But such arguments will elicit only scorn from writers like journalist David Wallace-Wells, author of The Unhabitable Earth: Life after Warming, a 2019 Times bestseller that was made mandatory reading that year for freshmen entering the college where I teach. The book grew out of a 2017 article in New York magazine, said to have been the most widely-read piece in the magazine’s history. The article began with the warning that “[i]f your anxiety about global warming is dominated by fears of sea level rise, you are barely scratching the surface of what terrors are possible.” While the article elicited numerous criticisms from the global-warming community for various factual errors and rhetorical exaggerations, Wallace-Wells subsequently defended his approach by explaining “it didn’t seem plausible to me that there was more risk at scaring people too much than there was at not scaring them enough … my feeling was, and is, if there’s a one percent chance that we’ve set off a chain reaction that could end the human race, then that should be something that the public knows and thinks about.” The harms caused to human well-being by taking excessive “precautions” to avert a one percent (or less) risk of supposed global disaster apparently didn’t enter his calculations, as they do those of Lomborg and other mainstream scientists.
If anything, Wallace-Wells’s book was even more alarming, or alarmist, than his article. As a sympathetic reviewer in The Guardian observed, after the article “frightened the life out of everyone who read it,” in the book Wallace-Wells “is even more remorseless in his delineation of what the not nearly distant enough future probably holds for us. The book’s longest section, entitled “Elements of Chaos”, is composed of 12 short and brutal chapters, each of which foretells a specific dimension of our forecast doom, and whose titles alone – Heat Death; Dying Oceans; Unbreathable Air; Plagues of Warming—are enough to induce an honest-to-God panic attack.” Indeed, to a Jewish reader, at least, this parade of horribles is reminiscent of the Biblical Ten Plagues imposed against Pharaoh, which we recite each year at our Passover Seder, to remind us both of God’s power and of His mercy. But how far is Wallace-Wells, a journalist rather than a scientist, an admittedly error-prone writer, and a professed alarmist, entitled to such awe or credibility?
I believe that the underlying ground of the appeal of books like The Uninhabitable Earth in modern, democratic, supposedly rationalistic societies like America was identified by Alexis de Tocqueville in the second volume of his great Democracy in America. In Chapter 7 of Part I of that volume, “What Makes the Mind of Democratic Peoples Lean Toward Pantheism,” Tocqueville acknowledges “the great progress” that pantheism, the view that the universe itself is divine, has made in his time. Tocqueville explains this progress by observing that as social conditions “become more equal and each man… becomes” more like his fellows, “one forgets individuals so as to think only of the species.” In those times, people become obsessed by “the idea of unity,” seeking to enclose even “God and the universe within a single whole.” At this point, the normally sober Tocqueville issues an unusually harsh dictum: since among the various philosophic systems that seek to explain the universe, pantheism “appears … one of the most appropriate to seduce the human mind in democratic centuries, all who remain enamored of the genuine greatness of man should unite and do combat against it.” (Trans. Mansfield and Winthrop; emphasis added.)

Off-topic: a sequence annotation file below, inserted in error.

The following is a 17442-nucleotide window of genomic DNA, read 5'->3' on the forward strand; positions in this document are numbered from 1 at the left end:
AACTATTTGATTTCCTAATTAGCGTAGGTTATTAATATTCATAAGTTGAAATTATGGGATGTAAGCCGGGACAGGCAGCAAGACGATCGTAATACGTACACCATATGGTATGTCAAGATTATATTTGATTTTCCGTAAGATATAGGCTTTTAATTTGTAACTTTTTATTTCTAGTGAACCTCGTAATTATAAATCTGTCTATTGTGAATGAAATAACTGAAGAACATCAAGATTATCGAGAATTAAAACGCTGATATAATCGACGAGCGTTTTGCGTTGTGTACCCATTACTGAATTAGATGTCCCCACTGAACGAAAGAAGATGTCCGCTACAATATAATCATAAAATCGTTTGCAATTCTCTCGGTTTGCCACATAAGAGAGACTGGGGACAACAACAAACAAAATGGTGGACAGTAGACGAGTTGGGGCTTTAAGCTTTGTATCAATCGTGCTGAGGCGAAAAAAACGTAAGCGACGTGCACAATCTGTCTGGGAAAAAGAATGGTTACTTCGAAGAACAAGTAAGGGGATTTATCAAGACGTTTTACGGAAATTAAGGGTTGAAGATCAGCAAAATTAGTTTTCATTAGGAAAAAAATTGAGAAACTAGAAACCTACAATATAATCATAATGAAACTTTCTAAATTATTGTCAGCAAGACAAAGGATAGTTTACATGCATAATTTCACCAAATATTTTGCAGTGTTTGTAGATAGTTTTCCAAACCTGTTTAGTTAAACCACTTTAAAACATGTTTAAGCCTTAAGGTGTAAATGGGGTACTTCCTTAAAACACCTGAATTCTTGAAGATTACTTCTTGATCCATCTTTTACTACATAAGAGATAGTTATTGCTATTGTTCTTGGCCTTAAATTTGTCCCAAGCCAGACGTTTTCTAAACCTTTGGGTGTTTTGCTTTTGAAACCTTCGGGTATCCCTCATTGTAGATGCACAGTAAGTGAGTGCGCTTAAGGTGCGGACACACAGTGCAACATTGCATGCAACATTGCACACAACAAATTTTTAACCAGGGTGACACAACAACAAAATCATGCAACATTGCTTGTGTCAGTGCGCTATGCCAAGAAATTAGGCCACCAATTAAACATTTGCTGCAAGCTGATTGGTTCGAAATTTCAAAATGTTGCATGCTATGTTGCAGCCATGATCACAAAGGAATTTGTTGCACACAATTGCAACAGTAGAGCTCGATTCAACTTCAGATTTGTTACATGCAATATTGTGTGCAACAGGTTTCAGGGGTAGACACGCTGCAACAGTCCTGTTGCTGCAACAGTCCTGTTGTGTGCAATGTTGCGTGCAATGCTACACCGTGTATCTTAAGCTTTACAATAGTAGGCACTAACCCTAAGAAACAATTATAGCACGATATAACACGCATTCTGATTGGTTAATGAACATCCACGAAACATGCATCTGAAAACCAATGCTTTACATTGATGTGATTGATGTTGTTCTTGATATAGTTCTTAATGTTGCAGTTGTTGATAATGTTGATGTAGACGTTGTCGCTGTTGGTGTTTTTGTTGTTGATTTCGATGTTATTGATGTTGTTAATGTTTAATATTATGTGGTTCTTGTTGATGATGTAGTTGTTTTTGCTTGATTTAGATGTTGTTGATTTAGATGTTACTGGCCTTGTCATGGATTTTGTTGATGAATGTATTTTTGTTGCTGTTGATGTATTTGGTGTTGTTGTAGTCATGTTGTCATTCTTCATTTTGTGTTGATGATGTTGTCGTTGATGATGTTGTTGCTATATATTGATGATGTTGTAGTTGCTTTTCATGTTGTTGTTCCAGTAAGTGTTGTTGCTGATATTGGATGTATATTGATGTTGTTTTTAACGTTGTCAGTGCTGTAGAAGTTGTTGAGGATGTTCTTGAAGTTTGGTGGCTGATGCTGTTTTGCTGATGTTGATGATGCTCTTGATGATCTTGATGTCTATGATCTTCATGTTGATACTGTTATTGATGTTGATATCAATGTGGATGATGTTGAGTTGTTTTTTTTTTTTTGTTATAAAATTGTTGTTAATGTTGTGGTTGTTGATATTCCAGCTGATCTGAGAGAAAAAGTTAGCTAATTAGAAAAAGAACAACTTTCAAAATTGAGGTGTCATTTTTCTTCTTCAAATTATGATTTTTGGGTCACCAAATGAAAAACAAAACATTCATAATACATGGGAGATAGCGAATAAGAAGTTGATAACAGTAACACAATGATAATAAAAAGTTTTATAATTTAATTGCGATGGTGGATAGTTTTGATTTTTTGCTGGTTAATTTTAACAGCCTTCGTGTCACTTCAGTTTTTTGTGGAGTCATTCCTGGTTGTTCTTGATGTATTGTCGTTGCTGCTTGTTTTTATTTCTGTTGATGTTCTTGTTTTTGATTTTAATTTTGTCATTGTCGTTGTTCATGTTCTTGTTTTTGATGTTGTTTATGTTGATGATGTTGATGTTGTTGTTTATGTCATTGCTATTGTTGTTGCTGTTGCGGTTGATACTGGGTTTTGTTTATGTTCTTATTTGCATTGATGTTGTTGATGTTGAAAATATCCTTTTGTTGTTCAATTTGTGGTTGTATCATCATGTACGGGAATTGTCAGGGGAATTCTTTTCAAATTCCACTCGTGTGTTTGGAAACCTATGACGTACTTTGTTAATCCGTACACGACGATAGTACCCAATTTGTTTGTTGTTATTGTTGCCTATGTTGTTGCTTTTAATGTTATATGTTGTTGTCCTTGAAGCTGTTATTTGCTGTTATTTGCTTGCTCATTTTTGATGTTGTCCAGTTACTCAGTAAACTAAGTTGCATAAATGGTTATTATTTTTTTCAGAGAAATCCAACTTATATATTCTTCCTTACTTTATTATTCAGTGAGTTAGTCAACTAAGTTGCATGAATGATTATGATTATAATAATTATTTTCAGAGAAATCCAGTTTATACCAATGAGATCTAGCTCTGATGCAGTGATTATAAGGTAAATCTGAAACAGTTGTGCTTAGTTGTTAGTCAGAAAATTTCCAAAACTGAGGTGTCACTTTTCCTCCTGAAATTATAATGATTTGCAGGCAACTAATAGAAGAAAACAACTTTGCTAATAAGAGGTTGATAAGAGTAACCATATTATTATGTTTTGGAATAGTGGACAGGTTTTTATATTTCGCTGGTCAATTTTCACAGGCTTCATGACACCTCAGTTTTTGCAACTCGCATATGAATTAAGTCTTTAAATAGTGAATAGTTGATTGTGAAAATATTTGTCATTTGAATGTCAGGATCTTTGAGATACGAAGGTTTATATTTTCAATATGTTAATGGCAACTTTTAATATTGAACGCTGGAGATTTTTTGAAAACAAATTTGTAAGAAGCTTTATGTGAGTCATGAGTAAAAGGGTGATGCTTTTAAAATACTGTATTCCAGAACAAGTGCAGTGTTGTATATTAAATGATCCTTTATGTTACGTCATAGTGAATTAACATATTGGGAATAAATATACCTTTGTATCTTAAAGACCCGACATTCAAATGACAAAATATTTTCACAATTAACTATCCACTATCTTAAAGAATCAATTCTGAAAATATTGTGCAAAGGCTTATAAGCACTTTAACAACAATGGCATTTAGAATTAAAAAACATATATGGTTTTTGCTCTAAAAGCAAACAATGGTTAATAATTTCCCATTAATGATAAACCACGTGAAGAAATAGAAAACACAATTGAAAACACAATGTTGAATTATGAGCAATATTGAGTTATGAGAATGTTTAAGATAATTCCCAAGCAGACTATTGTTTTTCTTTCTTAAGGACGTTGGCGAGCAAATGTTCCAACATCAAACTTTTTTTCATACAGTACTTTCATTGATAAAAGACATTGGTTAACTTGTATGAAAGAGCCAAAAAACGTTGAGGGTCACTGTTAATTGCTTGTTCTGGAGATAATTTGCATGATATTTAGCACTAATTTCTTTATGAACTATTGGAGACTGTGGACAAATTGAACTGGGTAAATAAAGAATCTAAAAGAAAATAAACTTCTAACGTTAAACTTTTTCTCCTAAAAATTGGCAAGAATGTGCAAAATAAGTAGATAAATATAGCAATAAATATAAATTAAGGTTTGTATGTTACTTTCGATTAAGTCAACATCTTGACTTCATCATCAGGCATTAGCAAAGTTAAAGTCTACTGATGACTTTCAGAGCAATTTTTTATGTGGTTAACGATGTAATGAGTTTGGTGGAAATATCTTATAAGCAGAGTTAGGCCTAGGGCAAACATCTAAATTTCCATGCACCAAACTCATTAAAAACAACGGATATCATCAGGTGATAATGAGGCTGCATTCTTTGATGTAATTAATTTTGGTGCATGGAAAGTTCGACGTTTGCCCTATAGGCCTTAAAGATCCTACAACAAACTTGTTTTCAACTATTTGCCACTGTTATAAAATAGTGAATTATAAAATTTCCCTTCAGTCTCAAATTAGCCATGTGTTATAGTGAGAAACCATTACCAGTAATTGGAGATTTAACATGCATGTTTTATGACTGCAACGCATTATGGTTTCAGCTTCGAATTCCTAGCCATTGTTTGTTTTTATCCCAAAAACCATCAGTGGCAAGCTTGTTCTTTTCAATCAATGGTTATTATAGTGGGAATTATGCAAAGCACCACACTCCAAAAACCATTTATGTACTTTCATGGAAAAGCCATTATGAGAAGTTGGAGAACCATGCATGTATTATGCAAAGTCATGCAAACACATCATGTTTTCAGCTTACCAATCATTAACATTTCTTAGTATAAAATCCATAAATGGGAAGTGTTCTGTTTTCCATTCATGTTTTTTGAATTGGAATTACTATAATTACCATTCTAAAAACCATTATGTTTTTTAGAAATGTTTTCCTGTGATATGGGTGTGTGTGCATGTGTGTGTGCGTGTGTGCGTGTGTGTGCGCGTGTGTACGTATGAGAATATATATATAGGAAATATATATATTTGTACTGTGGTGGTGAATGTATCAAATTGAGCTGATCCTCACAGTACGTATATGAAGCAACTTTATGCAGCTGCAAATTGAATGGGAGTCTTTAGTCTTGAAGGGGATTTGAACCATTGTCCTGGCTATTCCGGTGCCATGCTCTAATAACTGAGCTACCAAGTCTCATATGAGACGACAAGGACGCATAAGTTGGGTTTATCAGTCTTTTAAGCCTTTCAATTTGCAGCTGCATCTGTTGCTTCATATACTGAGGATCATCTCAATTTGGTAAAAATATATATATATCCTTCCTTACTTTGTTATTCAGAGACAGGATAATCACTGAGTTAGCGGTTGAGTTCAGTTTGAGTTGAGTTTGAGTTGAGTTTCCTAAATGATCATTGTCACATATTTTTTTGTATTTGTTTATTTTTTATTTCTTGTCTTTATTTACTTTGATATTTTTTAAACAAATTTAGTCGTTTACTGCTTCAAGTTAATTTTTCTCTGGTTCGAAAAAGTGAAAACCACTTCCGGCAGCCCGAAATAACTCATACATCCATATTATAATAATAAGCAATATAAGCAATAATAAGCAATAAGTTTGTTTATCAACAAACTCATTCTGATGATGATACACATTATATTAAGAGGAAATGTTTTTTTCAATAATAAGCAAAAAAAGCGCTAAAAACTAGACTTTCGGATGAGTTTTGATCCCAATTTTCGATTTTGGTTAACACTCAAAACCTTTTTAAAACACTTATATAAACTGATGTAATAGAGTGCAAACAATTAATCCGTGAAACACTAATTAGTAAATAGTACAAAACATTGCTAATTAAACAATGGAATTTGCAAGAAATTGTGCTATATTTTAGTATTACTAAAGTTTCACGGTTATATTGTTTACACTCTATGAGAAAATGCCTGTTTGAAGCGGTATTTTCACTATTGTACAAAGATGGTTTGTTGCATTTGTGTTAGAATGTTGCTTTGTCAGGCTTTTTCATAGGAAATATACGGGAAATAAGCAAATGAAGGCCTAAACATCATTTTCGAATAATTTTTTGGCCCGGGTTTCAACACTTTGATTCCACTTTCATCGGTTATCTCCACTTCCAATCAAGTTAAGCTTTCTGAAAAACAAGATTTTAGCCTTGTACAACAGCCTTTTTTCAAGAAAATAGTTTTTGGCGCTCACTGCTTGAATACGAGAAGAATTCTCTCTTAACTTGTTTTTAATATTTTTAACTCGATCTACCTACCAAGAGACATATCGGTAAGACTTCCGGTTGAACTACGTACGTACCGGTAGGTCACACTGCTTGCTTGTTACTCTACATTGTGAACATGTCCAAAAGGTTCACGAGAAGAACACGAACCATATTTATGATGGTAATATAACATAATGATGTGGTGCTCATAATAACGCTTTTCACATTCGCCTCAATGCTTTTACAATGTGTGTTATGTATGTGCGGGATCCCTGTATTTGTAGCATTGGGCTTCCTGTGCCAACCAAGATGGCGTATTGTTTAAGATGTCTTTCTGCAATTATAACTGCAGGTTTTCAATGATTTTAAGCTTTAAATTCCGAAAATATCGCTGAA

Pantheism is a doctrine whose effects are evil, in Tocqueville’s judgment, because they exacerbate the already-too-natural tendency in a modern democracy to erase the distinctions not only among increasingly homogeneous individuals, but between human beings and the rest of Creation, and the notion of a divine spark that above all sets us apart from (and higher than) other parts of the given universe. It threatens to stamp out human individuality, freedom, and the aspiration to greatness.
The popularity of climate panic on college campuses today harmonizes with that of books like The World without Us (2007), in which another American journalist, Alan Weisman, speculates on how the earth might change if the human race gradually disappears. He concludes by recommending reconsideration of the ”one-child policy” infamously pioneered by the Chinese Communist government (which forced mothers who already had a child to abort any subsequent fetuses), admitting that while the policy of mandatory birth limitation is a “draconian measure,” “The bottom line is that any species that overstretches its resource base suffers a population crash. Limiting our reproduction would be damn hard, but limiting our consumptive instincts may be even harder.”
As others have remarked, global-warming fanaticism of the sort that now pervades our campuses, media outlets, and some Democratic party cliques is a new secular religion. It has its own priesthood (supposedly rationalistic intellectuals), its own rituals (driving electric cars), and its own fear-inspiring deity (the earth itself). And its secular clergy feel no less free than their theological predecessors to condemn our natural instincts such as consumption and reproduction, in the name of our supposed salvation as they conceive it.
Those who really care about the future of the world, but especially about man’s place in it, will do better to weigh the advice of sober-minded scientists, economists, and responsible politicians who recognize the necessity of assessing the likelihood and severity of possible future evils against present needs, rather than fear-mongers who seek absolute authority over our lives, and ultimately our souls. And they will abstain from the rush to blame every uncomfortable climate event on the wrath of Gaia.